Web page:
On 28 April 1952, the Treaty of San Francisco took effect, with the US nominally returning sovereignty to the Japanese government — while retaining over 100 military bases and 35,000 troops in Japan. And according to the Treaty of Mutual Cooperation and Security between the US and Japan, first signed in 1951, in times of crisis, US troops in Japan had the authority to effectively take over from the Japanese government, which meant that any Japanese government or politician that dared to challenge the will of their US masters would have to step down. Although this was later amended, it set the tone for Japan’s foreign policy. This is why the LDP has managed to be the “roly poly toy” of Japanese politics. The only two governments formed by the Democratic Party of Japan (DPJ) crumbled after less than a year, because DPJ leaders felt that Japan had to improve relations with China, otherwise Japan would forever only be a US flunky. Their policies threatened US interests, and so they had to go.
...every time American students say in class that the US is protecting Japan’s security, the Japanese would respond that the US is not protecting Japan’s security but its own. They said the Japanese are fully capable of protecting themselves without needing protection from others.
Under the US’s thumb...but for how long?
As long as there are US troops stationed in Japan, Japan cannot escape being a US flunky. And as long as the US is the world’s big brother, it will not allow Japan to have real sovereignty. Japan’s diplomatic policy can only be centred around US strategic interests, as a pawn in US international strategy. The LDP politicians are very clear of their status, and so are the other politicians and people in Japan. But many foreigners do not understand this.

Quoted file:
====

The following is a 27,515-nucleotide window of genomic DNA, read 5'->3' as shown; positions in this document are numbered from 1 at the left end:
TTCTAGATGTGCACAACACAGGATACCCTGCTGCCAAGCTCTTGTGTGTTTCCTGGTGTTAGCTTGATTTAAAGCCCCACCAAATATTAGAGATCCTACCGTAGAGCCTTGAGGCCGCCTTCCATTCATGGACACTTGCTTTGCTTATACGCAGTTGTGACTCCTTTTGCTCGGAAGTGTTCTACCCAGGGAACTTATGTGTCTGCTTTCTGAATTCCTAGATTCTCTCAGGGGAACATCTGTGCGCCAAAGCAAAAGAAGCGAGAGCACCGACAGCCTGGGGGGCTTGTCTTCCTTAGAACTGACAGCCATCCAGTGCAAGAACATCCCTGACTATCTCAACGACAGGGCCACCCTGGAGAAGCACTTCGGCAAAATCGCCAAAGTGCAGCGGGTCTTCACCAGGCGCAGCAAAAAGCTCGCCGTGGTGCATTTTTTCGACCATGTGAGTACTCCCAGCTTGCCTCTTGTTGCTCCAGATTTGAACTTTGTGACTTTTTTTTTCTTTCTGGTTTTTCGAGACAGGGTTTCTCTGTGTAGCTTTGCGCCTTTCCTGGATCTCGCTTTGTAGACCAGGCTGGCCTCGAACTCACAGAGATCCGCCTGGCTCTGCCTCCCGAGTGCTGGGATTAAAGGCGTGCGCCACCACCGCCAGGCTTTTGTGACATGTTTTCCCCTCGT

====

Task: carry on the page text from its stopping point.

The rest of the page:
However, Japanese people will not be willing to be US flunkies for long. Right now, given the US’s number one global status, they have no choice but to go by what the US says. But once the situation changes, it is hard to say what the Japanese will do. I have many Japanese students in the US, and every time American students say in class that the US is protecting Japan’s security, the Japanese would respond that the US is not protecting Japan’s security but its own. They said the Japanese are fully capable of protecting themselves without needing protection from others. Whether the US is stationing troops in Japan to protect Japan or itself is a question that has no clear answer.
Many Chinese feel that the US has many firm allies, and Japan is one of them. On the surface, that is correct. But on a deeper level, the question becomes much more complex. As long as the US is the world’s big brother with troops stationed in Japan, the Japanese government will obey the US. But if the global situation changes and the US position is no longer secure, or if the US government sees that stationing troops overseas does no real good for the US and pulls out its troops, that will be the proof of whether Japan is a true US ally.
Related: Chinese academic: Japan is the ‘hidden warrior’ behind China-US competition | Japanese academic: Has Japan 'crossed the Rubicon' in Japan-China relations? | Japanese academic: Biden's emphasis on allies is impacting Japan-China relations